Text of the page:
I was surprised that someone of your age knows that film. My surprise reflects more on me than on you, of course. The one scene that sticks out in my mind is the one where James Whitmore is questioning the rail yard guard (played by a wonderful old character actor whose name escapes me) after the ants have broken into a railroad car and made off with 20 tons of sugar. The guard, thinking they think he may have stolen the sugar, says, “How am I gonna fence 20 tons of sugar?” You might try making a short video on the sorry state of copyright and calling it “Fencing 20 Tons of Sugar”. I can imagine a really impish production based on that hoary “This sentence is false” conundrum.

  • 7 George // Oct 11, 2009 at 10:29 am

    The video fisking was popular because it resembles actual journalism. People need a source to fact check Fox and the like. Plus, you did it in a fair and balanced way by showing their ignorance on a topic while not labeling them liars.

    Nicely done.

    Giving civics lessons, although necessary, not likely to be all that popular. My guess is people who read Cato blogs don’t need primers. However, all people need honest journalism.

  • 8 Julian Sanchez // Oct 11, 2009 at 1:32 pm

    I don’t know, people like to understand stuff–they just maybe don’t like listening to talking heads drone. Also, effective use of images linked to explanation can help people retain more of the information in a video than they might just listening, which increases the return on the time investment. I guess we’ll see…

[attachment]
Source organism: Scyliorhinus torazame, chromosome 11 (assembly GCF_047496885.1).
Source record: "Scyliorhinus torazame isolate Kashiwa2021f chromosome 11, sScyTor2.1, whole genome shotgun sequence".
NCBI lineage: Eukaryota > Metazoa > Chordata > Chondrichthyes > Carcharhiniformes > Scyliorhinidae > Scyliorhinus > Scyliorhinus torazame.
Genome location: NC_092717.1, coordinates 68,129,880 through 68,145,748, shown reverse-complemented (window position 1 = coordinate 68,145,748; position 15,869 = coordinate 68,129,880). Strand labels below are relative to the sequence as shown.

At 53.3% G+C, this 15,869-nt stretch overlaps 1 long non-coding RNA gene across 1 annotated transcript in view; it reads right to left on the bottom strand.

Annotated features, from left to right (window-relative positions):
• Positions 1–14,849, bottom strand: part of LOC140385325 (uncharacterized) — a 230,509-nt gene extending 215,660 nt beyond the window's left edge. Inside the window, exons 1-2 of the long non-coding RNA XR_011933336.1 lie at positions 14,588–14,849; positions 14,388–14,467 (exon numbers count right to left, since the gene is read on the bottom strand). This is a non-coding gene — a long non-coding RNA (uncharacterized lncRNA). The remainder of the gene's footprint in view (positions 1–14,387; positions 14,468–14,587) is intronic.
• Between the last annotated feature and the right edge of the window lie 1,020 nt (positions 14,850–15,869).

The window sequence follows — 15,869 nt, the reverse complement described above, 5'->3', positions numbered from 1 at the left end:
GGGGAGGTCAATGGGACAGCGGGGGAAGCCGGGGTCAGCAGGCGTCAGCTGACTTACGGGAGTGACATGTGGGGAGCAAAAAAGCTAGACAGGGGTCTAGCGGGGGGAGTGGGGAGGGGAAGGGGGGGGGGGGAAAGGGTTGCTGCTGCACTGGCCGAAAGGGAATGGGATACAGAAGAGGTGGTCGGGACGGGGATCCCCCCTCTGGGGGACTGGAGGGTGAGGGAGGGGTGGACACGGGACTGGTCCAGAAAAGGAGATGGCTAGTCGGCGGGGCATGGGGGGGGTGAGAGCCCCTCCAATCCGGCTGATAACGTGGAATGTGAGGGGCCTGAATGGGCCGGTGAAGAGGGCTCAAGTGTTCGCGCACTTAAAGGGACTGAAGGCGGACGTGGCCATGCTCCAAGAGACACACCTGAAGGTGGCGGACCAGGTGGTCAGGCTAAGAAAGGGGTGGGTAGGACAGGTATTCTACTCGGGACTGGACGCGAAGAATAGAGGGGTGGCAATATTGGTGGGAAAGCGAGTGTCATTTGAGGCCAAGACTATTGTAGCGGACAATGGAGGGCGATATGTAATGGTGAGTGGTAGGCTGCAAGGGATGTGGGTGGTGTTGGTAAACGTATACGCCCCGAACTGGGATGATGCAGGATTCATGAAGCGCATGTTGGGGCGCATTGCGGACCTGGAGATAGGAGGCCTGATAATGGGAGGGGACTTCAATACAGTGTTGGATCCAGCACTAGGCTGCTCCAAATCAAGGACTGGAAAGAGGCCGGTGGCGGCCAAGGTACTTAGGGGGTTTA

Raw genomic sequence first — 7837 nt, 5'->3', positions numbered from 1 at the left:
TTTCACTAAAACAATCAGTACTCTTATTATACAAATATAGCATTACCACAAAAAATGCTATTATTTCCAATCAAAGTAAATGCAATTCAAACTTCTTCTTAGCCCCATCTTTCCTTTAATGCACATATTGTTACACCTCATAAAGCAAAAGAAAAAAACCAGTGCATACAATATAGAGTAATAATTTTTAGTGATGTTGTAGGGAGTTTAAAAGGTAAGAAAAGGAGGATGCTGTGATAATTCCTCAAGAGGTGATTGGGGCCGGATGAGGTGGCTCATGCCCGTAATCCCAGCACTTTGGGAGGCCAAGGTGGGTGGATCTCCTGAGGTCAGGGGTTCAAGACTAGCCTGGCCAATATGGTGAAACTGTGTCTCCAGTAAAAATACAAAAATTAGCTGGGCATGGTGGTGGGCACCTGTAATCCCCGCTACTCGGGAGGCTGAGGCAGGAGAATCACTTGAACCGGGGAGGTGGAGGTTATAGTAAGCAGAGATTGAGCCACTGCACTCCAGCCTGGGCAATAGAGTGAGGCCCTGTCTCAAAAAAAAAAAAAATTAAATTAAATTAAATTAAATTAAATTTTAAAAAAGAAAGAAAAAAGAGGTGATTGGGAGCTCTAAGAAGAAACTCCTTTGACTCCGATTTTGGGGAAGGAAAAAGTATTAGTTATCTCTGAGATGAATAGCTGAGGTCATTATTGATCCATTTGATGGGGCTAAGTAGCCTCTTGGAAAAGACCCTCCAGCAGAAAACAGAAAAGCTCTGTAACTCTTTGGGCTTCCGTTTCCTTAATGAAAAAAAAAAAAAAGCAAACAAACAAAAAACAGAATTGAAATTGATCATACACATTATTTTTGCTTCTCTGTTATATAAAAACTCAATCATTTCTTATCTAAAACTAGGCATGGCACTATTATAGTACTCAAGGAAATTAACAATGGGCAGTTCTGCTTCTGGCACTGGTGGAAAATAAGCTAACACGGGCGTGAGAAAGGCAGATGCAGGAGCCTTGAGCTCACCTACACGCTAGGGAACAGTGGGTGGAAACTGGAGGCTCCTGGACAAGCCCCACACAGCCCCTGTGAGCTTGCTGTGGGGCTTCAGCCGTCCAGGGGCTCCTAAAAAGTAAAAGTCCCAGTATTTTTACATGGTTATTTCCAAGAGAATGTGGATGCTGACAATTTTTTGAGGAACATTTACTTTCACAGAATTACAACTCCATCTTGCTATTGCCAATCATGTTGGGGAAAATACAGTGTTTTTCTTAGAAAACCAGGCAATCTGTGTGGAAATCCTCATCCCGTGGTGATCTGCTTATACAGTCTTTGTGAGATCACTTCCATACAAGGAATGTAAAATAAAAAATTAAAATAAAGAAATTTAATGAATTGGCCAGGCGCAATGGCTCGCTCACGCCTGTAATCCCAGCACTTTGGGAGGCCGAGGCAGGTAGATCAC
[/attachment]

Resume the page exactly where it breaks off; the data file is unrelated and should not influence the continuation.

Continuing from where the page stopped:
As for needing primers… Sure, the modal Cato reader probably don’t need a “this is what the first amendment says” level primer. But in my experience, even the incredibly politically well-informed people I know in DC really only know in a very general and basic way how NSLs work, how PATRIOT changed them, and so on.

  • 9 Emily // Oct 12, 2009 at 1:35 pm

    Would love to see more of these. Go for it. Inter”text”uality FTW.

    Though the success of your Fox video provides yet another reminder that: http://xkcd.com/202/

  • 10 Elizabeth Ames // Oct 14, 2009 at 10:18 pm

    I luv the videoblogs, Don’t think I need to give my reasons.

  • 11 r4 ds games // Oct 28, 2009 at 3:07 am

    one thing is for sure… video blogs have high page rankings…. any link on that page will get ranking higher too…. keep posting. Will be visiting back soon.